First days in Thailand

Hello everybody,

it’s been already a few days since I published my last post.

After a lonnnng trip (7 hours flight from Tokyo to Bangkok, then 7 hours waiting in Bangkok, then 9 hours night bus to Chumphon, then 2 hours waiting, then 2 hours ferry), I am now enjoying life in Koh Tao.

Koh Tao is small island in the south east of Thailand. 70 years ago, it was still inhabited and it was named like this (turtle island) as beaches were always full of turtle. After having been used as a prison island, Koh Tao started developing in the 80s, when interesting diving spots were discovered.
The island is now known as one of the best spot to dive in thailand, with the similan islands on the west coast, and due to the competition between the huge number of diving schools, prices are very low.
However, as the island is quite small (9 km long, 3 km large), there’s nothing really special to do outside diving.

After a short diving refresher course, I spend the 2 first days in a Padi advanced open water course, where I dive to a wreck for the first time. Very impressive. However, concerning the fishes, for the moment, I still prefer Egypt.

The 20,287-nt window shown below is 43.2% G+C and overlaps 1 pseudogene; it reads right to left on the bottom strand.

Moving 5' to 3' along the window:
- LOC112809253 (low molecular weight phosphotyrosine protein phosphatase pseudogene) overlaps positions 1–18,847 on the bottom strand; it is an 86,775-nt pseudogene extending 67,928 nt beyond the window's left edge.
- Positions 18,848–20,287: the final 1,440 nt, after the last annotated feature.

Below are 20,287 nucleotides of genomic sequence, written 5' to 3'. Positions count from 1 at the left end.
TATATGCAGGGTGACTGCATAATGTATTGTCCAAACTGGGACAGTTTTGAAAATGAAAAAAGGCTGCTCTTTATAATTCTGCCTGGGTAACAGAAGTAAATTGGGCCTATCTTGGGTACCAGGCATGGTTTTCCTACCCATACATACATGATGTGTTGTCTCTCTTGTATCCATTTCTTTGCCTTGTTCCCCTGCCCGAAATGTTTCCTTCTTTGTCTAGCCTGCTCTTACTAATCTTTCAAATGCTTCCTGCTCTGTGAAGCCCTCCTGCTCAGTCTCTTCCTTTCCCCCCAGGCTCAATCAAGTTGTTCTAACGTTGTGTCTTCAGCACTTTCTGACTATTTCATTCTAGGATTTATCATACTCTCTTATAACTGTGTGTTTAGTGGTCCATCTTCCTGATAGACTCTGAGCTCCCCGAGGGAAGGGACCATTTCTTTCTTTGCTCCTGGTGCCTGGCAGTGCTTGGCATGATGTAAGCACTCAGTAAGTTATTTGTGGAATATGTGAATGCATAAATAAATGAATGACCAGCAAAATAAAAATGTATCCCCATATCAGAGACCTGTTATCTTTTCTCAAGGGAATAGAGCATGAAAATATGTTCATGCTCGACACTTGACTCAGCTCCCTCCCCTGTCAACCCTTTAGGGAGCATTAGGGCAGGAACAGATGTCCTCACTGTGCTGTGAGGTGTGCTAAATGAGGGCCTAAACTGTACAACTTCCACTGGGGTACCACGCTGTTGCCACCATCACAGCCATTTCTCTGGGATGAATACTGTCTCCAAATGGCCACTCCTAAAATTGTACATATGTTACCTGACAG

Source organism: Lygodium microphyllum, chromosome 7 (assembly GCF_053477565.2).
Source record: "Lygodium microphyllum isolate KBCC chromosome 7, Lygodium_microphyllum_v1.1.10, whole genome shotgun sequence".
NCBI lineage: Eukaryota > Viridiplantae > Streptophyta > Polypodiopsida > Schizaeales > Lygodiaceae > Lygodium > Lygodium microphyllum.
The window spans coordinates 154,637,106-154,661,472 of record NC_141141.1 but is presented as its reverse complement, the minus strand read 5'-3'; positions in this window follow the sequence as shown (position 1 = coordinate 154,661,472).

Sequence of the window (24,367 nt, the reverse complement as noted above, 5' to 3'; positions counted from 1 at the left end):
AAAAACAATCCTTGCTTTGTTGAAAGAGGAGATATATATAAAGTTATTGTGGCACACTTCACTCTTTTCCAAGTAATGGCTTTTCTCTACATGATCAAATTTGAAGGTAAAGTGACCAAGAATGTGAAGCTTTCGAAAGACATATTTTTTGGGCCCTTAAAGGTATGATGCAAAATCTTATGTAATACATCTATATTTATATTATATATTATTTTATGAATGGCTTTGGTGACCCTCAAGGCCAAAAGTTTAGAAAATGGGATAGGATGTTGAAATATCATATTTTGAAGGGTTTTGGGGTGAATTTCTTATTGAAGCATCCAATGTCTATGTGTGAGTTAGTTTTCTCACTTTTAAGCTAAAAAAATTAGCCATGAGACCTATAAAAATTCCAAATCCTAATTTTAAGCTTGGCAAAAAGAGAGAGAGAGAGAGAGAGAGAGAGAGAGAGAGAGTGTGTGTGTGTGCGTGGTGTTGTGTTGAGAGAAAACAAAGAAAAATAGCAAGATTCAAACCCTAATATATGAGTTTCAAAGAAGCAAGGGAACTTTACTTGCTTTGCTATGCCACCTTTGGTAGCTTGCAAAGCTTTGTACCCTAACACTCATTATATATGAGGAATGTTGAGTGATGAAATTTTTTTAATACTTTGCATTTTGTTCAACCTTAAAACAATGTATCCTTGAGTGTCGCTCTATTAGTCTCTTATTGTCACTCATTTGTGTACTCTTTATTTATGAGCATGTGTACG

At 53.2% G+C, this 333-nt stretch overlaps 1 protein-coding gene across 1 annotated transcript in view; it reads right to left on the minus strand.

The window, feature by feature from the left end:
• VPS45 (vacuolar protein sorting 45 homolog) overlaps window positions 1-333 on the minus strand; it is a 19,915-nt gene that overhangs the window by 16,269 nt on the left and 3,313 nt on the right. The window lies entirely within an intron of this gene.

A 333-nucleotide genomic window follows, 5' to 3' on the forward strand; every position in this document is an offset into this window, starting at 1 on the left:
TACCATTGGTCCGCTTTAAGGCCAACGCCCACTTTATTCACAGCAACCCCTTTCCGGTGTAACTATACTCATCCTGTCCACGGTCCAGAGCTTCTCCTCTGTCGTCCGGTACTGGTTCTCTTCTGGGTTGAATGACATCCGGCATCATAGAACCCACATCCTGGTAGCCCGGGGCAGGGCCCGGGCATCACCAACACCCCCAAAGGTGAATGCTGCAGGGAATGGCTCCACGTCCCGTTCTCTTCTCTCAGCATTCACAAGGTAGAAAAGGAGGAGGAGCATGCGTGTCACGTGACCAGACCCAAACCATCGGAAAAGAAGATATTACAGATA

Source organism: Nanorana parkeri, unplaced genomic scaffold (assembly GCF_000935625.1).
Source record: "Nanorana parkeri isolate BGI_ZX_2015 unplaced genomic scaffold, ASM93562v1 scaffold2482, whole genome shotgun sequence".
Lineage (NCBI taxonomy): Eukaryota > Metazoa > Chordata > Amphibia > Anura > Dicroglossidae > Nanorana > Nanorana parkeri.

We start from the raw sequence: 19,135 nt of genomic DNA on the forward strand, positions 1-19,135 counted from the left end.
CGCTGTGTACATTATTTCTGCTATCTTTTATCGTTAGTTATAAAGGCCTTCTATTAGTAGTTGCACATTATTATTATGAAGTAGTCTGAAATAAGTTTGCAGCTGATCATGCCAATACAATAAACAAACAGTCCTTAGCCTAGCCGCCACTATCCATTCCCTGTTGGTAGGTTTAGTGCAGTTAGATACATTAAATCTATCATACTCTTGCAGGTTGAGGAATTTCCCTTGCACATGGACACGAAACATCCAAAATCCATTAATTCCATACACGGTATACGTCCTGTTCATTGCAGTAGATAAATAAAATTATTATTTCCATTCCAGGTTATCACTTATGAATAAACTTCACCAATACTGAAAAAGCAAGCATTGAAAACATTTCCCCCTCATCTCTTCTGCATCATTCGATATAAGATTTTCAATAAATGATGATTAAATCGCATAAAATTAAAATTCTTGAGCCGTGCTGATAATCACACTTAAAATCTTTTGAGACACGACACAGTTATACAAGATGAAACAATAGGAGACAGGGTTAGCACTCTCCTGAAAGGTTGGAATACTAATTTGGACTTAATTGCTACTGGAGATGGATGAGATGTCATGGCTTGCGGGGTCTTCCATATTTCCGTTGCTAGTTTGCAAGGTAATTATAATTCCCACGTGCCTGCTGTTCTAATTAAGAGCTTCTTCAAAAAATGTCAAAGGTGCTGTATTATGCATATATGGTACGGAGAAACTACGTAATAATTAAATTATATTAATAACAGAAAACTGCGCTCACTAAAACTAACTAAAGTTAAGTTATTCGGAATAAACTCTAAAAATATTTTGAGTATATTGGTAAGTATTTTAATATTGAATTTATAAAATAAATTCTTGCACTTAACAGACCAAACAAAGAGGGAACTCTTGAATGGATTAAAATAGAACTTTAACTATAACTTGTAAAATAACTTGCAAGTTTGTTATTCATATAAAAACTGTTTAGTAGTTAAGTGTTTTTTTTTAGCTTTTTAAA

CAMERA
The other days, I dive only twice in the morning and keep the afternoon to walk a bit around the island and enjoy fresh coconut juice πŸ™‚

After a stay in Japan where everything is clean and structured, it’s quite a culture schock to experience Thailand.

Life in the streets is quite challenging :). Streets are shared by everybody, busses, cars, motorbikes, pedestrians and any kind of animals (dogs, cats, chicken, ducks, etc…) and although the official side to drive is the left side, moving in the streets is more based on auto regulation πŸ™‚

Thailand is not a country structure and processes-centric (as opposed to Germany or Japan for example). Signs or instructions seem to be only recommandations but sometimes thing seems to be also dependant on the “authority’s good will”.
For this, I think that the fact that I look like a local seems to help me.
For example, at the airport customs, I was queueing with people from my plane, when a custom guy pointed at me and told me: “You, you don’t have to wait, just pass”. Or for the bus to Chumphon, the girl saw me among many western customers and gave me a seat for me alone.

Food is also a nice topic. I expected food to be spicy, but not thaaaat spicy πŸ™‚ Even with “mai pet” and a big smile, a nice amount of chili is never forgotten in the food. However it might also come from the fact that local people think that I am also a local.

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3 responses to “First days in Thailand

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